Most shops hadn’t yet opened, many with staff stood outside waiting for managers or key-holders to let them in, the doors swiftly locked again after. A key shop was open, and Alec made his way inside, got a second flat key cut, asked for, and received, directions to the job centre. A building which also turned out to conveniently house the benefits office. Alec slow walked a circuitous route to waste time, but still arrived early, sharing the steps outside with a motley collection of individuals. Most of whom seemed to be drinking out of wine bottles or cheap beer cans and smoking what smelt like dried dog shit rather than tobacco.
When the doors were unlocked, he followed the allotted coloured arrows to the Benefits Office. Inside, he followed the direction of the repeated large signs, took a number from the machine and sat in the supplied chairs waiting for his number to be called. A few of the motley crew from outside filtered in- some barely able to keep their feet- going straight to the counter, regardless of whether there was an advisor at the station. Alec looked down at his ticket and wondered why he had even bothered.
A buzzer sounded and a number appeared above one of the tellers. Alec, holding the matching number, stood and made to cross over from the designated waiting area as one the individuals at an empty counter slide sideways to take his place. He paused half way across the floor, catching the tellers eye. She nodded for him to continue. But the other chap was having none of it. Alec couldn’t make out half of what the man-whose age appeared to be on par with his-was saying. The teller didn’t bat an eye as she did something at the side of her desk and a red light appeared on the desk. Seconds later two security staff appeared and dragged the man off, shouting and struggling as he was taken away. The smell of rank BO, stale booze and most probably some dubious sanitary practices, unfortunately didn’t go with him.
“Good morning, my name is Sue, how can I help you?”
“Hi Sue, “Alec handed over an introduction letter stating in writing that the recipient had just been released from her Majesties pleasure. “I was released yesterday, and I have nowhere to stay. I’m hoping that you can help me with some temporary accommodation for a few days till I get myself sorted. Get added to the housing list, that sort of thing, job seekers allowance, or whatever it is these days?”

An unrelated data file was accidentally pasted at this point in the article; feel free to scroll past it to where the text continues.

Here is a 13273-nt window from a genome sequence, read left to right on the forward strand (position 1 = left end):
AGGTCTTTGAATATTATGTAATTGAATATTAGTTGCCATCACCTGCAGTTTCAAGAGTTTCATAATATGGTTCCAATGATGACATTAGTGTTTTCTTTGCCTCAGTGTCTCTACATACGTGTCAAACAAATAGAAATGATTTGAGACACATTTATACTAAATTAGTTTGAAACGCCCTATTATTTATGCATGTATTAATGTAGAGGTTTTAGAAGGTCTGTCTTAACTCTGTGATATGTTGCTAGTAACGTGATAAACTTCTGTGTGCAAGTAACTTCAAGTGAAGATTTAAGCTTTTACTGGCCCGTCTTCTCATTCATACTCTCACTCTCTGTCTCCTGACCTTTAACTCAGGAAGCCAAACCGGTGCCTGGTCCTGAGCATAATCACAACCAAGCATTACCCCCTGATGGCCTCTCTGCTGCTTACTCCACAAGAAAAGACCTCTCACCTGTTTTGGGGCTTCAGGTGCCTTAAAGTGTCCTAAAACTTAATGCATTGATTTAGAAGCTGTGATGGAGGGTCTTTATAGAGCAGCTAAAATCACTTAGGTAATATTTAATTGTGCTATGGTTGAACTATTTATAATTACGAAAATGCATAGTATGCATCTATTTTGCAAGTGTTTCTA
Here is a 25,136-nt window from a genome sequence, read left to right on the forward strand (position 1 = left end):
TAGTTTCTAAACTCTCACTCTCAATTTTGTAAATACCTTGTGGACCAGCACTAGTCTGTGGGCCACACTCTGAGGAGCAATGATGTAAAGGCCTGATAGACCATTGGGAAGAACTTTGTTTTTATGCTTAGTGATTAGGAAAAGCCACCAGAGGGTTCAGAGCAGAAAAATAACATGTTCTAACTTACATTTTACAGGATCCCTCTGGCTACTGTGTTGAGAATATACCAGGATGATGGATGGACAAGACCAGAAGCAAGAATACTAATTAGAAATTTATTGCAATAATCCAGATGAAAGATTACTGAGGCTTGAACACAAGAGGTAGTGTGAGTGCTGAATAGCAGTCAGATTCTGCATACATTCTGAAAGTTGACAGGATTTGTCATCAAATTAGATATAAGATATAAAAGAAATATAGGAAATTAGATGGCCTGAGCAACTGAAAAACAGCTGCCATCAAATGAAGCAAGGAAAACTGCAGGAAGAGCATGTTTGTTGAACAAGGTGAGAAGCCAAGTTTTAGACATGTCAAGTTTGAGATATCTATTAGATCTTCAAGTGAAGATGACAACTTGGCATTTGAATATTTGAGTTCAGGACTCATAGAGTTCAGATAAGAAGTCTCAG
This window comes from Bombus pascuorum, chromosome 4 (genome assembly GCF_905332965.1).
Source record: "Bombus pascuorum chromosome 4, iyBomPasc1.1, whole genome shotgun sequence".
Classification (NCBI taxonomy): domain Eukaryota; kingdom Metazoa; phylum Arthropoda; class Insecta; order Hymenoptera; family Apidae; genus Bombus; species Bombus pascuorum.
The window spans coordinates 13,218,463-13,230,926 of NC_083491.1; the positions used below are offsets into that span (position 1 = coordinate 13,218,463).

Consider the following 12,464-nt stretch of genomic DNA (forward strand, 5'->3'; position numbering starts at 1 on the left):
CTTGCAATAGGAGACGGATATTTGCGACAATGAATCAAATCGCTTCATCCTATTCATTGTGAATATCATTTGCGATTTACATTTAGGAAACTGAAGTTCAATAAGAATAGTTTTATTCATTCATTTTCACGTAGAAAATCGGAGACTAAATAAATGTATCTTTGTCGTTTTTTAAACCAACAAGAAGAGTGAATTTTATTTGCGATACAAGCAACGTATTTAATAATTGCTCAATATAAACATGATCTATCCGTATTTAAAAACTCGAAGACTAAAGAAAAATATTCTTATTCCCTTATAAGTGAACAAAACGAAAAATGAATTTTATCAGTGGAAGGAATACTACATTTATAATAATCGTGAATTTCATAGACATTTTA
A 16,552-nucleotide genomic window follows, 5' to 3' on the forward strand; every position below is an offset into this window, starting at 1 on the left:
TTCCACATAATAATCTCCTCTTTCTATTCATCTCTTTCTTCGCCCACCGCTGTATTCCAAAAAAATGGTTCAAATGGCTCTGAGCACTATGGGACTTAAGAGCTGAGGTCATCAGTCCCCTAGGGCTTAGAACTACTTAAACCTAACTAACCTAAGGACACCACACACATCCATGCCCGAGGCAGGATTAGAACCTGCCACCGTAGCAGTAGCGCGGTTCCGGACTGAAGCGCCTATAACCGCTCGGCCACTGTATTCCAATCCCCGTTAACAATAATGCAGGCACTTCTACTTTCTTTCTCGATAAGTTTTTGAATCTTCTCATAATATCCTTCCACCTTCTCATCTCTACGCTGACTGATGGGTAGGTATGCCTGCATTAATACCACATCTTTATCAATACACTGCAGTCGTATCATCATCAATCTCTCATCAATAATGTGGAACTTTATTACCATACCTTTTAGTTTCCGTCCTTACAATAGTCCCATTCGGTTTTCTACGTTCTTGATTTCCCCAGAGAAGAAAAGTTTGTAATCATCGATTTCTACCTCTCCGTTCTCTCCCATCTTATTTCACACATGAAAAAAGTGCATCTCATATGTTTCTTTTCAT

“Have you got a copy of your National Insurance number? Any dependents with you? Children? Wife/partner?”
Alec rattled off his NI number from memory, which appeared to surprise Sue. “No kids, wife or partner, no family, just myself.”
Sue looked at the address on the headed notepaper he had given her as she typed his NI into the computer “You covered a lot of miles since yesterday?” She raised an eyebrow.
“Yeah, I kind of sneaked on to a train last night for somewhere dry to sleep last night. And, well, this is where I found myself this morning. Ummm, maybe I shouldn’t have said anything about sneaking onto a train...”
She laughed, “It’s okay, under the circumstances I think I can overlook the non-payment of a train fare ... Right, let’s see what the computer says ... Mmmm...” She typed a bit more. “Right you qualify for basic Job seekers allowance, “ She looked up, deliberately looked him over “Do you qualify as disabled?” Her tone implied implicitly that given his current physique she didn’t think he did. He shook his head. She reached over to collect some forms “I’ll be honest with you Alec, the waiting list for a council house here is over two years, with the priority given to single mothers with young children, the disabled and those deemed at risk. You could still be waiting in ten years’ time. You would be better seeking other means of accommodation. I can give you the phone numbers and addresses for some local charities that might be able to help. Do you have a bank account?”
“No, not yet.”
“Well, you will need to sort one out as soon as. We pay the money directly into your account these days.”
“Is it possible for you to, you know, give a part cash advance? I only got out yesterday, I literally have nothing but the clothes I am wearing. I have no money, not a penny. I’ve not eaten since yesterday morning.”